This entry looks childhood lymphoma. 'Lymphoma' is an umbrella term that loosely refers to several dozen independent categorical types and subtypes of cancers of the lymphatic system.
'Childhood lymphoma' by itself is not a diagnosis; rather, there are four major lymphoma subtypes that make up the category of childhood lymphoma, along with a number of less common subtypes that have been diagnosed in children.
The Four Major Subtypes of Childhood Lymphoma
The major subtypes are:
Burkitt (and Burkitt-like) B-cell non-Hodgkin's lymphoma
Burkitt's is one of the fastest-growing cancers known to medicine. Despite this—rather, on account of it—Burkitt's is treatable and often curable if caught early enough.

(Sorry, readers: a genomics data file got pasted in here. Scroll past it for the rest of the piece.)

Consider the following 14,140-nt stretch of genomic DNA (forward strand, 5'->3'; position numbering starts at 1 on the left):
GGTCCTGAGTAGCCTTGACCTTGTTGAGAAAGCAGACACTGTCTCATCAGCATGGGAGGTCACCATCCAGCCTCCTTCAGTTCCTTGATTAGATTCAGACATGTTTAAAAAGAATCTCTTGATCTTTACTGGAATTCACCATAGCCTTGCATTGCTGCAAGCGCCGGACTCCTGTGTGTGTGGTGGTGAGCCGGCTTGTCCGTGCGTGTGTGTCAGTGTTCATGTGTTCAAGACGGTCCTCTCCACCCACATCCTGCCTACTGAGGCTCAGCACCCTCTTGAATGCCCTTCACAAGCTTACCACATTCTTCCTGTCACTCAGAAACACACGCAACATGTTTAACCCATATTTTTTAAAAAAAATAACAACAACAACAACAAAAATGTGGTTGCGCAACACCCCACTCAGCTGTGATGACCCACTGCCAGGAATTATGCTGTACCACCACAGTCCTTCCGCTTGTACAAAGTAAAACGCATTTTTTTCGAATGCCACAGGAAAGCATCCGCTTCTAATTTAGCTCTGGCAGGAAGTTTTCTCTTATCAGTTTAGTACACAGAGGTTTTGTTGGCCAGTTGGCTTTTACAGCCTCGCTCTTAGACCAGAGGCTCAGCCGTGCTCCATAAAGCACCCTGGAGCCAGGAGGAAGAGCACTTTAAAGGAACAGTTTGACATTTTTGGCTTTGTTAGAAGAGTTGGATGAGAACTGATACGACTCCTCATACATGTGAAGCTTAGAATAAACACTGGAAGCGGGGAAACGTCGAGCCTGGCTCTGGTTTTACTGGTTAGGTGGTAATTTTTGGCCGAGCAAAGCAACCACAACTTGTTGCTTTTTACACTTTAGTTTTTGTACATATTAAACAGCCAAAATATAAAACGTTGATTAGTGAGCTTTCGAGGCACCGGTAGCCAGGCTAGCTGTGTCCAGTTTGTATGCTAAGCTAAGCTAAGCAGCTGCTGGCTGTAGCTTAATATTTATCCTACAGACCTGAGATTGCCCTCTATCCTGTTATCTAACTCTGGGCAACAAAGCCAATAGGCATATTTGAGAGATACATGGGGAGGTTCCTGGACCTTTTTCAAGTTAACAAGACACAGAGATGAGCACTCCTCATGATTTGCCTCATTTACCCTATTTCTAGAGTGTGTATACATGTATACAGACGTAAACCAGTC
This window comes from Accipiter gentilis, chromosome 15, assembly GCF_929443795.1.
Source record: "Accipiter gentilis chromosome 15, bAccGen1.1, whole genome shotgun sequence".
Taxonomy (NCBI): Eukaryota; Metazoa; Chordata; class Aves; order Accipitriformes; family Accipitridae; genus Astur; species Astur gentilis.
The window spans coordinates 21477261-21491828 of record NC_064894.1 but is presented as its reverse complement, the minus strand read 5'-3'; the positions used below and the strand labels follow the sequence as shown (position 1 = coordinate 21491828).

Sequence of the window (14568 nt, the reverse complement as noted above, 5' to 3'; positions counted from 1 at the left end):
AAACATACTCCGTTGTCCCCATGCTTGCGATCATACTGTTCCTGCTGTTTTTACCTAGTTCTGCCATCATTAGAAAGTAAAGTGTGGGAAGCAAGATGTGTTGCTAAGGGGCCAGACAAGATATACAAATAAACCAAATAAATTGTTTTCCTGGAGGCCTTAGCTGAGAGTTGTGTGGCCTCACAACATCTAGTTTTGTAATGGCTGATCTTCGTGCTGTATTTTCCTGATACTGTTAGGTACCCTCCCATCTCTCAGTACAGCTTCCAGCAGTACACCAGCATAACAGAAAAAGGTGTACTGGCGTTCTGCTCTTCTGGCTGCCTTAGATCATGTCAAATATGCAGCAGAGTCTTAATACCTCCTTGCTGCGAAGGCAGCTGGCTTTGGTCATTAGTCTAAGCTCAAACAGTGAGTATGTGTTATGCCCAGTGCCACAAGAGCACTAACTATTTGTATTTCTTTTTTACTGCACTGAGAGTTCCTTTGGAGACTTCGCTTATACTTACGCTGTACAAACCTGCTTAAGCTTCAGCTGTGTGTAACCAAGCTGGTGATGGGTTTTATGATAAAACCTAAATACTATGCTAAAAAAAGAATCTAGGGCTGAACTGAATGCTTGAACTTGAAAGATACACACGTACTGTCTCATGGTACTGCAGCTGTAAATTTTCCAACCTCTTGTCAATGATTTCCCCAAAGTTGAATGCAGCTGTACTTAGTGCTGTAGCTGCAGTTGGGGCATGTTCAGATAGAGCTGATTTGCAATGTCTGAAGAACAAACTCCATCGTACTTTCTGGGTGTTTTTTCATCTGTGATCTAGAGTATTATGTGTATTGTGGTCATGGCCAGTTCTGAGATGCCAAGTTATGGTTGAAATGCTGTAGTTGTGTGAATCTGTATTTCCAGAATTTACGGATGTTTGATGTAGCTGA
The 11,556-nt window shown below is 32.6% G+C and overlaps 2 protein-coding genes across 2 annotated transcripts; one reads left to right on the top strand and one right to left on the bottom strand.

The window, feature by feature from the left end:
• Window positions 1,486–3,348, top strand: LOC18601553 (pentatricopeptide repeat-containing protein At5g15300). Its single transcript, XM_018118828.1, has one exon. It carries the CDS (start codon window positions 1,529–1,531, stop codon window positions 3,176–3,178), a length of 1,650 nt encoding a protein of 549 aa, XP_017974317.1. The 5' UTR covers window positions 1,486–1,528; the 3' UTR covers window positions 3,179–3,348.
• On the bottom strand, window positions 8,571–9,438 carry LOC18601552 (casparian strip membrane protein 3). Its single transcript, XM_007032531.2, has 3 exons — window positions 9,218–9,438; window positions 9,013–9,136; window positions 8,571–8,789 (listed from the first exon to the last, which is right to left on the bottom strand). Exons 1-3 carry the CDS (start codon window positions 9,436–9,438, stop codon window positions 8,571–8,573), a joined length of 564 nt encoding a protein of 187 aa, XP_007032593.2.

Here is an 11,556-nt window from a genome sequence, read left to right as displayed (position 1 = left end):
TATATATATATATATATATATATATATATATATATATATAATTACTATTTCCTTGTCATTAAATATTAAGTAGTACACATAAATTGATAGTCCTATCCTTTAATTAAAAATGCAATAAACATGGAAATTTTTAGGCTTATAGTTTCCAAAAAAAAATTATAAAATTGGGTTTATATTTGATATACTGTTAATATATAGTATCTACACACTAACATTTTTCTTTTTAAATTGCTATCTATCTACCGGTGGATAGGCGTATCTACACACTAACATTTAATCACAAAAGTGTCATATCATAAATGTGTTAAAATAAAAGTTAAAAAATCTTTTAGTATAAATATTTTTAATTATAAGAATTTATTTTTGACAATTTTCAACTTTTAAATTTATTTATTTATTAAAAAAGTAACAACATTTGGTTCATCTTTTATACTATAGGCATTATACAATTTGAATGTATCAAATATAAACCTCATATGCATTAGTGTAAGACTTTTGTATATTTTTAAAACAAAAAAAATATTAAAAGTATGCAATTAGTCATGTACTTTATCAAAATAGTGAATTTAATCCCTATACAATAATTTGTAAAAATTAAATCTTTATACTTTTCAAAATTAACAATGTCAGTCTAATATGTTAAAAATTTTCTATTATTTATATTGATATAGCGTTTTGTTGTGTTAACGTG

Diffuse large B-cell lymphoma
DLBCL is the most frequently diagnosed NHL among adults. It is treatable and, in some circumstances, curable.
LBL is now considered the same disease—morphologically and genetically—as acute lymphoblastic leukemia (ALL). This can affect either the T-cells or the B-cells.
Anaplastic large cell lymphoma
ALCL is an aggressive cancer that, unlike the previous three cancers, typically affects the T-cells, making it much more difficult to treat successfully.
Prognosis of Childhood Lymphoma
Prognosis for childhood lymphoma—and for any lymphoma, and for virtually any cancer—is highly dependent on a variety of factors, including:
- -- Which lymphoma subtype is diagnosed
- -- What stage the disease is in at diagnosis
- -- The number of extra-lymphatic sites that are affected
- -- The overall health of the patient
- -- Whether the disease has reached the central nervous system
- National Cancer Institute
- Medscape reference
- MacMillan Cancer Support